Methods of Seeding Pastures

Pastures can be established by drilling, broadcasting, or even aerial seeding. Development of a well-prepared seedbed through tillage followed by cultipacking is still the most consistently successful method of pasture establishment where topography and soil type allows it. While drilling or cultipacker seeder (Brillion seeder) into a prepared seedbed is generally the preferred method, broadcast seeding methods followed by harrowing and/or cultipacking the seedbed have also been successful. Seeding in two directions ensures the most uniform stands, but may not be cost effective or practical for hilly conditions, where machinery safety and potential for soil erosion may also need to be considered.

The goal is to uniformly sow the seed into a firm seedbed at the correct depth and seeding rate. This is most easily accomplished with a drill. The optimum seeding depth for most forage species is ¼- to ¾-inch, with the soil packed firmly around the seed. Some soils are difficult to pack, and new seedings may fail from drilling into a fluffy seedbed because seed placement is too deep and/or the soil dries too quickly. It is often necessary to use a cultipacker or similar device behind the drill to firm the soil around the seed. If the seedbed was prepared the previous fall, or has received some rain, packing behind the drill may be unnecessary.

Frost seeding is also an option in some situations. Most legumes can be frost seeded successfully, but frost seeding is only recommended for ryegrass (Italian or perennial) and orchardgrass. To frost seed, broadcast seed during the late winter period when Wisconsin has warm sunny days and cold nights that produce frost cracking of the ground. The broadcast seed falls into the cracks and germinates as spring conditions improve. The areas to be frost seeded should be either grazed or mowed closely at the end of the previous growing season.

Frost seeding works well for thickening thin pasture stands and to add legumes to the stand, but is not recommended for establishing new pastures. Research suggests that frost seeding is successful about 60% of the time due to variations in weather conditions from year to year. For this reason some producers plan to frost seed every year to create a pasture “seed bank”.

Fertilization after Establishment

If major nutrient deficiencies are corrected by preplant applications of sulfur, phosphorus and potassium, it is seldom necessary to apply additional fertilizer for initial seedling development in new pastures.

Most perennial grass seedlings are inefficient at using nitrogen, so applying additional nitrogen fertilizer early in seedling development only gives weeds a competitive advantage. Perennial grasses with a significant root system (as indicated by 6 – 8 inches of top growth) can use applied nitrogen efficiently if adequate soil moisture and growing season are left during the establishment period.  Nitrogen applications should not exceed 40 to 60 pounds per acre at this stage of pasture development.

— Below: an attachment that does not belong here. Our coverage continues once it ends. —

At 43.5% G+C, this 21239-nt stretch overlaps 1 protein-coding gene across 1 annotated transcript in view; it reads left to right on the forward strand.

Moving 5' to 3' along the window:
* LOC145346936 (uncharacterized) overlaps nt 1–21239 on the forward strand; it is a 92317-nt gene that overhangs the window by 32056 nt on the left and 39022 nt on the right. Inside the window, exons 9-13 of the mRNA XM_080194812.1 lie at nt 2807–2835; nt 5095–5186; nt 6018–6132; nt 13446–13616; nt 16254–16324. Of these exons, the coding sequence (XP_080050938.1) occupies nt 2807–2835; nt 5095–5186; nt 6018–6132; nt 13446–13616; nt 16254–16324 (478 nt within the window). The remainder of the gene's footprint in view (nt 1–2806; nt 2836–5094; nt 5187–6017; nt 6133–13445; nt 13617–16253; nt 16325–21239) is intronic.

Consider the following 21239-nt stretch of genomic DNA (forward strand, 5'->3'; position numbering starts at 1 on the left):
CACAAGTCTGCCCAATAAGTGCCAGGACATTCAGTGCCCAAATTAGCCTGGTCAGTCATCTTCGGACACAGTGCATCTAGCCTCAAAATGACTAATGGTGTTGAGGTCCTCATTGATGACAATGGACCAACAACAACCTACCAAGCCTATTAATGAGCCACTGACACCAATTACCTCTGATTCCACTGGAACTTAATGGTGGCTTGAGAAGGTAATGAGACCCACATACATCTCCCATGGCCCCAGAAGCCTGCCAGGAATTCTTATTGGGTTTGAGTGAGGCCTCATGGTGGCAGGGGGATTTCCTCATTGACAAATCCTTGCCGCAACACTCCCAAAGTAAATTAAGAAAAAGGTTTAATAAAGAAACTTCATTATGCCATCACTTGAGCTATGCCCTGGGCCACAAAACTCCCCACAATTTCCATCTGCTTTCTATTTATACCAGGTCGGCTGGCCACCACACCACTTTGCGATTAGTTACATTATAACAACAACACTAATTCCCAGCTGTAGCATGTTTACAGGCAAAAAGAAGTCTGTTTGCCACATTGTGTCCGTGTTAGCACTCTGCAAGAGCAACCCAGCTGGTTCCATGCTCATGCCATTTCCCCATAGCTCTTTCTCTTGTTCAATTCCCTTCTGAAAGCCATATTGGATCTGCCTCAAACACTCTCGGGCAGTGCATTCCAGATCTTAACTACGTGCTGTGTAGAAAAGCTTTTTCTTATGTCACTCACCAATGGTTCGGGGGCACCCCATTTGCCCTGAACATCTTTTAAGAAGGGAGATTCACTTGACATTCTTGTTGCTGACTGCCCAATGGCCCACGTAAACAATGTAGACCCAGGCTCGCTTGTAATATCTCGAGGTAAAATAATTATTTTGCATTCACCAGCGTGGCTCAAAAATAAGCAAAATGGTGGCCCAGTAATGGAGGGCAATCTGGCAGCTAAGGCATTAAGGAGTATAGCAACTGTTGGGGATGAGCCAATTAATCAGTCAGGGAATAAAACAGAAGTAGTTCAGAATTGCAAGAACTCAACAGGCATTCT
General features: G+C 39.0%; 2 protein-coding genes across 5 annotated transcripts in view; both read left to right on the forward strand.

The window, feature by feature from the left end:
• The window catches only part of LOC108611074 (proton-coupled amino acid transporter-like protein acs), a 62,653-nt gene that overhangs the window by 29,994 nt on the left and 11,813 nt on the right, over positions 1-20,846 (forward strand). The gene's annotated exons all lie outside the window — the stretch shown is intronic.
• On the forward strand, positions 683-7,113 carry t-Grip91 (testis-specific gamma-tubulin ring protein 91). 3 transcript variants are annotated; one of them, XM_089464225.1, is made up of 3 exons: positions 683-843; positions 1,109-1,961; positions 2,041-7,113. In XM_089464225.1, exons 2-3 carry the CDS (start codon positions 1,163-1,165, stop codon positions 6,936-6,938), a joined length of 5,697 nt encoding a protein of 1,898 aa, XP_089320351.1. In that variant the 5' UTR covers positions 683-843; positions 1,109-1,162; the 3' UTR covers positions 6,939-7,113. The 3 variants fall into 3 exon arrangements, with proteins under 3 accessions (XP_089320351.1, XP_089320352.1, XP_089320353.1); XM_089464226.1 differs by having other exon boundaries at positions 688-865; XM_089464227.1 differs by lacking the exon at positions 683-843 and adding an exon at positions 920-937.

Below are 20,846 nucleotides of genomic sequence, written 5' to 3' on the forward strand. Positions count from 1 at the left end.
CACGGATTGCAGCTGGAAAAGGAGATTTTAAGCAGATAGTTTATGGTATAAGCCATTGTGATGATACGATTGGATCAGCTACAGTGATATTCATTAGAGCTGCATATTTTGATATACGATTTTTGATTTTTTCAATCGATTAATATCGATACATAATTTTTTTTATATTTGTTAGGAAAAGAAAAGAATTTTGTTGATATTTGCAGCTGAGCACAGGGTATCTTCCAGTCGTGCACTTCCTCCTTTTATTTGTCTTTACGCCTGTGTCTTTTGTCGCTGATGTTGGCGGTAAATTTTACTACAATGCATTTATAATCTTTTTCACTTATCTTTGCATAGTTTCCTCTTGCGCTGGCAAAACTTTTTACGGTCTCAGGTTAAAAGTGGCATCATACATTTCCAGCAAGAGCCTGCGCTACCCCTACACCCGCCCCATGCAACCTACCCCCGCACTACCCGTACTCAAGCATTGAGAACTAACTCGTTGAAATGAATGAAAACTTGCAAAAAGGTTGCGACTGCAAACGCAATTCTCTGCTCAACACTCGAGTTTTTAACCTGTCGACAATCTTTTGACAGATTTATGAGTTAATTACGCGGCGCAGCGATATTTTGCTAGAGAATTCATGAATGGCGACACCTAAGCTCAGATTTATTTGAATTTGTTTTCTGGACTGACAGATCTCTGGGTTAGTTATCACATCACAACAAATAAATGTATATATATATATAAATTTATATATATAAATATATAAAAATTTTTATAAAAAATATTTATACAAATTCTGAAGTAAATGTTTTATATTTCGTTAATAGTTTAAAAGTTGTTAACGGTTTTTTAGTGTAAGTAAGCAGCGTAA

Weed Control During Establishment

Weeds can be managed using several methods, including biological, mechanical, cultural and chemical. Proper identification of weed species is critical as selection of the best management options is dependent upon the weed species present. If newly established pastures, clipping (mowing) once or twice may be necessary to provide light and give the seedling grasses and legumes a chance to compete. Grazing weeds is an alternative to clipping, if done when soils are firm enough. Realize that some weeds are not palatable or may be toxic, such as pigweed (Amaranthus spp.) and lambsquarters (Chenopodium album L.), which can accumulate high levels of nitrate, so avoid close grazing of fields with high weed pressure of these weeds. Light grazing can be followed by clipping to help control weeds that are not grazed.

Plan to control perennial weeds such as Canada thistle prior to establishment of pasture through use of crop rotation (where possible) or with appropriate herbicides in existing pastures to be renovated. Since most weed problems will be broad-leaved species, broadcast spraying with available pasture herbicides such as 2, 4-D, dicamba, or trichlopyr is recommended ONLY IF legumes are not present in the pasture, as these herbicides will also kill legumes. Spot treatment with appropriate herbicides may be used for problem areas where desirable legumes are present to minimize injury.

For more information on herbicide treatments, consult the pasture section of UWEX Bulletin A3646, Pest Management in Wisconsin Field Crops, available from your location UW Extension Office or can be viewed on the Internet at: http://learningstore.uwex.edu/pdf/A3646.pdf .

Haying or Grazing Management of New Pastures

Do not graze or cut pasture for hay until seedlings are well established, usually in the summer for a spring planting. If pasture was established the previous late summer/fall, delay use until the plants start stem elongation and flowering (late spring/early summer). Haying or grazing without allowing sufficient growth during establishment reduces plant vigor, increases weed problems and decreases stand longevity.

To minimize damage to pasture seedlings, graze through the area quickly with hungry animals and then remove them when they have stopped grazing. Avoid grazing when the soil surface is soft from recent rains to prevent damage from livestock hooves. Utilizing a rotational grazing system is recommended to aid in the development of new pasture plantings. With adequate rainfall and appropriate weather conditions, most new pastures can withstand two or three defoliations (clipping and/or grazing) in the establishment year.

Author: Rhonda R. Gildersleeve
Agriculture Agent- Iowa County UWEX

Originally Published: The Weekend Farmer, Spring 2007